CrossRef Full Text | Google Scholar

Lin, F., Li, D., Clayton, R. W., and Hollis, D. (2013). High-resolution 3D shallow crustal structure in Long Beach, California: application of ambient noise tomography on a dense seismic array. Geophysics 78, Q45–Q56. doi: 10.1190/geo2012-0453.1

CrossRef Full Text | Google Scholar

Macau, A., Benjumea, B., Gabàs, A., Figueras, S., and Vilà, M. (2015). The effect of shallow quaternary deposits on the shape of the H/V spectral ratio. Surv. Geophys. 36, 185–208. doi: 10.1007/s10712-014-9305-z

CrossRef Full Text | Google Scholar

Manea, E. F., Michel, C., Poggi, V., and Donat, F. (2016). Improving the shear wave velocity structure beneath Bucharest (Romania) using ambient vibrations. Geophys. J. Int. 207, 848–861. doi: 10.1093/gji/ggw306

CrossRef Full Text | Google Scholar

Molnar, S., Cassidy, J. F., Castellaro, S., Cornou, C., Crow, H., Hunter, J. A., et al. (2018). Application of Microtremor Horizontal-to-Vertical Spectral Ratio (MHVSR) analysis for site characterization: state of the art. Surv. Geophys. 39, 613–631. doi: 10.1007/s10712-018-9464-4

CrossRef Full Text | Google Scholar

Nuñez, E., Schimmel, M., Stich, D., and Iglesias, A. (2019). Crustal velocity anomalies in costa rica from ambient noise tomography. Pure Appl. Geophys. 1–20. doi: 10.1007/s00024-019-02315-z

CrossRef Full Text | Google Scholar

Okada, H. (2006). Theory of efficient array observations of microtremors with special reference to the SPAC method. Explor. Geophys. 37, 73–85. doi: 10.1071/eg06073

CrossRef Full Text | Google Scholar

Riahi, N., and Gerstoft, P. (2015). The seismic traffic footprint: tracking trains, aircraft, and cars seismically. Geophys. Res. Lett. 42, 2674–2681. doi: 10.1002/2015gl063558

CrossRef Full Text | Google Scholar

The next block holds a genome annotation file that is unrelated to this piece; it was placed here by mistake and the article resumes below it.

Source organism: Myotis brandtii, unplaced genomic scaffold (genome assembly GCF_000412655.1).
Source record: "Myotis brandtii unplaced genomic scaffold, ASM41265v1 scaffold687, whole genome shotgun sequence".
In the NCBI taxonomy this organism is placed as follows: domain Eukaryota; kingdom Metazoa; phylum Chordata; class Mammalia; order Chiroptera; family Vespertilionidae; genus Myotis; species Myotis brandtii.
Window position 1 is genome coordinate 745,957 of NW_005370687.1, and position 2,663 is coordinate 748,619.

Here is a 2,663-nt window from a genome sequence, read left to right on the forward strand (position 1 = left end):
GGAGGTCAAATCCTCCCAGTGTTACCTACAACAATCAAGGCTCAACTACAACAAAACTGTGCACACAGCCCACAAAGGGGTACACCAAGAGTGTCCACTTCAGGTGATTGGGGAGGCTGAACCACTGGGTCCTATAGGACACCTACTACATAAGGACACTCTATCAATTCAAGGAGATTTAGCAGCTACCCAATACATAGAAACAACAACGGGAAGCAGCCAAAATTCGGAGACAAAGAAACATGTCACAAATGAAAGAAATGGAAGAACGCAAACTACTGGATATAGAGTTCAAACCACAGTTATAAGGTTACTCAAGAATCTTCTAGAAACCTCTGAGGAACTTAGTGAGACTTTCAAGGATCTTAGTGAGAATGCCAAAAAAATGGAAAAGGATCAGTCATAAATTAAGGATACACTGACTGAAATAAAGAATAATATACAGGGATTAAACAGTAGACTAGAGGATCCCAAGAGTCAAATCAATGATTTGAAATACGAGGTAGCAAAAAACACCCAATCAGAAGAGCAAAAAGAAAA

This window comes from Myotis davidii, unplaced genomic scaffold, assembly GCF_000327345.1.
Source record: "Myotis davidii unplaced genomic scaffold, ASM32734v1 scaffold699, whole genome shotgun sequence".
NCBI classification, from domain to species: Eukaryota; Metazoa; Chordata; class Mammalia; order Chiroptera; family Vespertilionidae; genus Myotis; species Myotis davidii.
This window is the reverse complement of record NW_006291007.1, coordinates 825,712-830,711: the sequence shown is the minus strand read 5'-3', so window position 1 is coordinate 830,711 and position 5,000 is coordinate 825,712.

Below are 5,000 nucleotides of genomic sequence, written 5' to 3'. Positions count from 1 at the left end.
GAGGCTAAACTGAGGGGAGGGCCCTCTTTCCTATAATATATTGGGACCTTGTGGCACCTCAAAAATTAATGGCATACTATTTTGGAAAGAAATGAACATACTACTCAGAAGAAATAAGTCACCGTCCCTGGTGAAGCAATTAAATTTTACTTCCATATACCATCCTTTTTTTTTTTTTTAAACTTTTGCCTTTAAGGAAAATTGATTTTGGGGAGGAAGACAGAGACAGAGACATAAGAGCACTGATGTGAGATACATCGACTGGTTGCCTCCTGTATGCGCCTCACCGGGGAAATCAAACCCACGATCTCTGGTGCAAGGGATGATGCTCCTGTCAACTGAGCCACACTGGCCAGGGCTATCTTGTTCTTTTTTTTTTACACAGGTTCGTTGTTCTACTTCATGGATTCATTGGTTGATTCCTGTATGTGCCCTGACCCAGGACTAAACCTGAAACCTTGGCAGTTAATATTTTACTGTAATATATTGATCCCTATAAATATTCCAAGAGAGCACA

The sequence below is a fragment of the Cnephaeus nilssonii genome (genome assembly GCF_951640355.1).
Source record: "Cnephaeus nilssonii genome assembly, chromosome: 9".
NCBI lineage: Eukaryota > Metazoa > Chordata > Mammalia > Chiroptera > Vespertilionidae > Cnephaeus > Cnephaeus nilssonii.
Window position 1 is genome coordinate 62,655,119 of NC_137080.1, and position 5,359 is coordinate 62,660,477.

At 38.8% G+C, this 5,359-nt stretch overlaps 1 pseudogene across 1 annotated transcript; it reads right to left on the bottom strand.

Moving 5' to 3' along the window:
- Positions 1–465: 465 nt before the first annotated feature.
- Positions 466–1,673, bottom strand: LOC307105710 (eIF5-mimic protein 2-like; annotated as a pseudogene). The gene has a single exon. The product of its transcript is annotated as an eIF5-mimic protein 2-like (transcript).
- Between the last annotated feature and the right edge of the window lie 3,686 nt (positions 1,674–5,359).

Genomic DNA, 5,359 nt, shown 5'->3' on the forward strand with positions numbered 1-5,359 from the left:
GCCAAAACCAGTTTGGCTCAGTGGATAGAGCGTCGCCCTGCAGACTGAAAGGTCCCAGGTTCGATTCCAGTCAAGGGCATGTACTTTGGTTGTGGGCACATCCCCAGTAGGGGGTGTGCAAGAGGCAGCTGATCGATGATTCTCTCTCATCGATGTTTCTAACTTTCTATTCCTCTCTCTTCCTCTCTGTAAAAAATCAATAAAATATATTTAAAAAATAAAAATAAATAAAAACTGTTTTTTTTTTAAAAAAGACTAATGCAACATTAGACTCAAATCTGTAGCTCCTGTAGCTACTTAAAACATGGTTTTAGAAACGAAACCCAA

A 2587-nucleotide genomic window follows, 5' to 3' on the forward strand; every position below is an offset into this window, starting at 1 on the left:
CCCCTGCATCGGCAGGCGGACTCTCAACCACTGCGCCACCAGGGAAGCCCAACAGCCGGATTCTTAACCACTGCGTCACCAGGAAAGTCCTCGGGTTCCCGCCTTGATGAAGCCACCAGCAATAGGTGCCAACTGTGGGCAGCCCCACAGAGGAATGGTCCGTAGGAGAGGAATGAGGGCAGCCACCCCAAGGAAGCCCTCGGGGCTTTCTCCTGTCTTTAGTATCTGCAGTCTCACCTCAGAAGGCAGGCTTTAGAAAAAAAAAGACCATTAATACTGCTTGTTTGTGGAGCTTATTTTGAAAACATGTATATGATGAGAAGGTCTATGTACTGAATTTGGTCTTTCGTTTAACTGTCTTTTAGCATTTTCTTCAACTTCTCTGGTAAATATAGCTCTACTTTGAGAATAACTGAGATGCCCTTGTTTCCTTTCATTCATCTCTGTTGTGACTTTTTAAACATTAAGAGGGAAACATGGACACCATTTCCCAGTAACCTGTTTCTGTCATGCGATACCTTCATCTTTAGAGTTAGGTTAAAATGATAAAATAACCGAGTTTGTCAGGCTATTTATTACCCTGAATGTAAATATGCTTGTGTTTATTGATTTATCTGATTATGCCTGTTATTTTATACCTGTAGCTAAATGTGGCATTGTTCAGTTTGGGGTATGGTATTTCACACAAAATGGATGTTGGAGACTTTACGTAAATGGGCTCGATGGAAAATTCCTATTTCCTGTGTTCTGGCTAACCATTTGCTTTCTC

Salinas, V., Caselles, J. O., Pérez-Gracia, V., Santos-Assunçao, S., Clapes, J., Pujades, L. G., et al. (2014). Nanozonation in dense cities: testing a combined methodology in Barcelona City (Spain). J. Earthq. Eng. 18, 90–112. doi: 10.1080/13632469.2013.841601

CrossRef Full Text | Google Scholar

Sheen, D. H., Shin, J. S., Kang, T. S., and Baag, C. E. (2009). Low frequency cultural noise. Geophys. Res. Lett. 36, 1–5. doi: 10.1029/2009GL039625

CrossRef Full Text | Google Scholar

Vassallo, M., De Matteis, R., Bobbio, A., Di Giulio, G., Adinolfi, G. M., Cantore, L., et al. (2019). Seismic noise cross-correlation in the urban area of Benevento city (Southern Italy). Geophys. J. Int. 217, 1524–1542. doi: 10.1093/gji/ggz101

CrossRef Full Text | Google Scholar

Yang, Y., and Ritzwoller, M. H. (2008). Characteristics of ambient seismic noise as a source for surface wave tomography. Geochem. Geophys. Geosyst. 9:Q02008. doi: 10.1029/2007GC001814

CrossRef Full Text | Google Scholar

Keywords: urban seismology, seismic ambient noise, secondary schools, sources of ground vibrations, subsoil imaging

Citation: Diaz J, Schimmel M, Ruiz M and Carbonell R (2020) Seismometers Within Cities: A Tool to Connect Earth Sciences and Society. Front. Earth Sci. 8:9. doi: 10.3389/feart.2020.00009

Received: 19 November 2019; Accepted: 17 January 2020;
Published: 05 February 2020.

Edited by:

Remy Bossu, European-Mediterranean Seismological Centre, France

Reviewed by:

Aurelien Dupont, Commissariat à l’Énergie Atomique et aux Énergies Alternatives (CEA), France
Xiaofeng Liang, Institute of Geology and Geophysics (CAS), China

Copyright © 2020 Diaz, Schimmel, Ruiz and Carbonell. This is an open-access article distributed under the terms of the Creative Commons Attribution License (CC BY). The use, distribution or reproduction in other forums is permitted, provided the original author(s) and the copyright owner(s) are credited and that the original publication in this journal is cited, in accordance with accepted academic practice. No use, distribution or reproduction is permitted which does not comply with these terms.

*Correspondence: Jordi Diaz, jdiaz@ictja.csic.es